The evolution of musical instruments can be described as a lengthy process involving scores of instrument makers, each building on the efforts of previous technicians. The genesis of the saxophone differs from the usual pattern of instrument building as its creation can be traced to one individual, Adolphe Sax. Of all his efforts, the saxophone stands as his most enduring creation.
Early on, Adolphe Sax apprenticed in the instrument manufacturing business under his father's tutelage. Charles-Joseph Sax (1791 - 1865) was employed by King William I as official instrument maker for the Belgian Army Band. The royal appointment lent authority to the Sax name and enabled the young Adolphe to learn a valuable trade. At six, Adolphe was drilling tone holes into clarinets and working a wood lathe. At 15, Sax competed in the Brussels Industrial Exposition and entered two flutes and a clarinet made of ivory.
His most ambitious project of his early years was the improvement of the bass clarinet. Completed at age 20, the bass clarinet became Sax's first patented instrument, and was generally hailed as a success, though some clarinetists were less enthusiastic. There is an amusing story concerning a bass clarinetist who threatened to quit the orchestra if the conductor voted to adopt the new instrument. The young Sax challenged the reticent clarinetist to a musical duel before the conductor, resulting in the clarinet players' dismissal.
In 1841, Adolphe Sax left Belgium and relocated his workshop in Paris. Some say Sax was disillusioned with the Belgian National Exposition for not recommending any of his entries for a prize. Sax biographers opine that the instrument maker may have been a victim of age discrimination.
Nestled in his Paris workshop, Sax manufactured standard instruments, gradually introducing improvements along the way. In 1845, Sax patented a family of brass instruments he called saxhorns, and in 1846, the saxophone family made its first appearance ranging from bass to sopranino. 1846 is often given as the year of the invention of the saxophone, but Berlioz knew of it in 1842, and wrote praises about it in Journal des Debats. The Berlioz article made Sax's reputation soar overnight, and landed him a teaching position at the Paris Conservatory.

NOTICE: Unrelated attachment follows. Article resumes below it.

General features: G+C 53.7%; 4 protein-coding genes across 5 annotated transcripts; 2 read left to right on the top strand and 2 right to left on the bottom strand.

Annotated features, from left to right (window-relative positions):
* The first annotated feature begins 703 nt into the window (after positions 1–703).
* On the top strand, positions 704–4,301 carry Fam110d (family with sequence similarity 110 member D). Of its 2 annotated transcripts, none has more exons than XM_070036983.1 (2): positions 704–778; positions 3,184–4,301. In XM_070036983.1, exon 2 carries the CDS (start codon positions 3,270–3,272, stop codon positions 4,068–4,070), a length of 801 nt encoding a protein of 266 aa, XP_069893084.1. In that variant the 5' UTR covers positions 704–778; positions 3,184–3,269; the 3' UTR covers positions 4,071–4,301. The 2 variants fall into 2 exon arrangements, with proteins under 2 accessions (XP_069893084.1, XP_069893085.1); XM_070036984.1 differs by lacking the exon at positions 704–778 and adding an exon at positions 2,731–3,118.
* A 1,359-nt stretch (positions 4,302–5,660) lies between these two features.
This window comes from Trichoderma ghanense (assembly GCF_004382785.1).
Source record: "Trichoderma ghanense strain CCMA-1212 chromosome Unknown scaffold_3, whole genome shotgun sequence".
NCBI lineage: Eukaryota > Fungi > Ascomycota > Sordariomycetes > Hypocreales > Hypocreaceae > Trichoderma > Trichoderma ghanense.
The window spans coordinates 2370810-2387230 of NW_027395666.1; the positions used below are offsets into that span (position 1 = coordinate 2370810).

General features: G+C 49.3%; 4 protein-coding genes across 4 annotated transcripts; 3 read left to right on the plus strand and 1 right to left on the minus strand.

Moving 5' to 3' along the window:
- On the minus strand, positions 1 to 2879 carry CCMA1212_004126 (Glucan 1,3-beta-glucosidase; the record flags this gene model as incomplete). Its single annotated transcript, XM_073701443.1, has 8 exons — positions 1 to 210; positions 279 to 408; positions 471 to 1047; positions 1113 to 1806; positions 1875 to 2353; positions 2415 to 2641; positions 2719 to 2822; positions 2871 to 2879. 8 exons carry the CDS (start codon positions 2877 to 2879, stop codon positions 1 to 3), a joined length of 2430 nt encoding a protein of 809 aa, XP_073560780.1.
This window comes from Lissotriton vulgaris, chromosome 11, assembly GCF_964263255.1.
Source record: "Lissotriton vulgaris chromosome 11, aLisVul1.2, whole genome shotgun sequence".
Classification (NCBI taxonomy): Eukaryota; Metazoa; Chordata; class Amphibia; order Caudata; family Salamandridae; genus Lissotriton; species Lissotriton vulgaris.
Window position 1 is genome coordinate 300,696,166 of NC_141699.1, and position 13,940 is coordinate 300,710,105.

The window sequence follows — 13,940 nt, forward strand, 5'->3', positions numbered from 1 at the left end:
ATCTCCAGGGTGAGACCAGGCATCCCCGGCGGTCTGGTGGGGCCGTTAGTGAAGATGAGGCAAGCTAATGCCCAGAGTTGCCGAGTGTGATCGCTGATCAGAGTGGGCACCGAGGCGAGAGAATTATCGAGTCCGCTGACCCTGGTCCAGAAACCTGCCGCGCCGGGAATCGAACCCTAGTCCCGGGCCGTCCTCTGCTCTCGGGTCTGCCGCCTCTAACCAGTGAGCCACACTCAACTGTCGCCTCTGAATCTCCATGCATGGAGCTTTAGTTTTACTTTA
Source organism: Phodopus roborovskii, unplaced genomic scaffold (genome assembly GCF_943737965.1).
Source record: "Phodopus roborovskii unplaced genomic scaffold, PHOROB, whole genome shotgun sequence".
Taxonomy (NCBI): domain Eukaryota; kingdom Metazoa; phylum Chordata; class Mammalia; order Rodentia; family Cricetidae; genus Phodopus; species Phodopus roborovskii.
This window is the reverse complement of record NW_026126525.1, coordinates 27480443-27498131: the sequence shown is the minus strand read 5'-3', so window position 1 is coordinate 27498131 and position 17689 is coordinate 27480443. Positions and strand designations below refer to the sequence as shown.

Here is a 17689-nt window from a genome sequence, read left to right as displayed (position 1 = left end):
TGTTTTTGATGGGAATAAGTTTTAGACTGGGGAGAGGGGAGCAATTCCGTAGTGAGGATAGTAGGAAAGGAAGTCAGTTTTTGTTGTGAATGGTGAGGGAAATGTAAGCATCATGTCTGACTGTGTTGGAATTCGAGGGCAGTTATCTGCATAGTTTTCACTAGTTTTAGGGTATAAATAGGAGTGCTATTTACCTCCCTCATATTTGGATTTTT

But Sax had attracted a number of malcontents wishing to tarnish his reputation or to bring him down completely. The detractors consisted mainly of disgruntled instrument workers resistant to change and with a penchant to place blame. Rumors got started saying that Sax stole the rotary valve design from the Germans.
Some of those disputes were settled at a posh party Sax attended in Bonn. At a royal event attended by Prussian dignitaries, the Royal Prussian Army Band performed to the baton of Wilhelm Wieprecht, royal instrument maker and designer of a rotary valve system. Franz Liszt brought the two instrument makers together, and the debate over the rotary valve system was settled. Wieprecht, now convinced that Sax had not stolen his ideas, withdrew his lawsuit against him, and the two went back to business as usual. But back at home, a judge declared that "the saxophone never existed," an aberration of the mind, even though a patent had been issued for it.
Adolphe Sax died at the age of 80. He was a ceaseless innovator who advanced the art of instrument design, giving us works of art to see and to hear.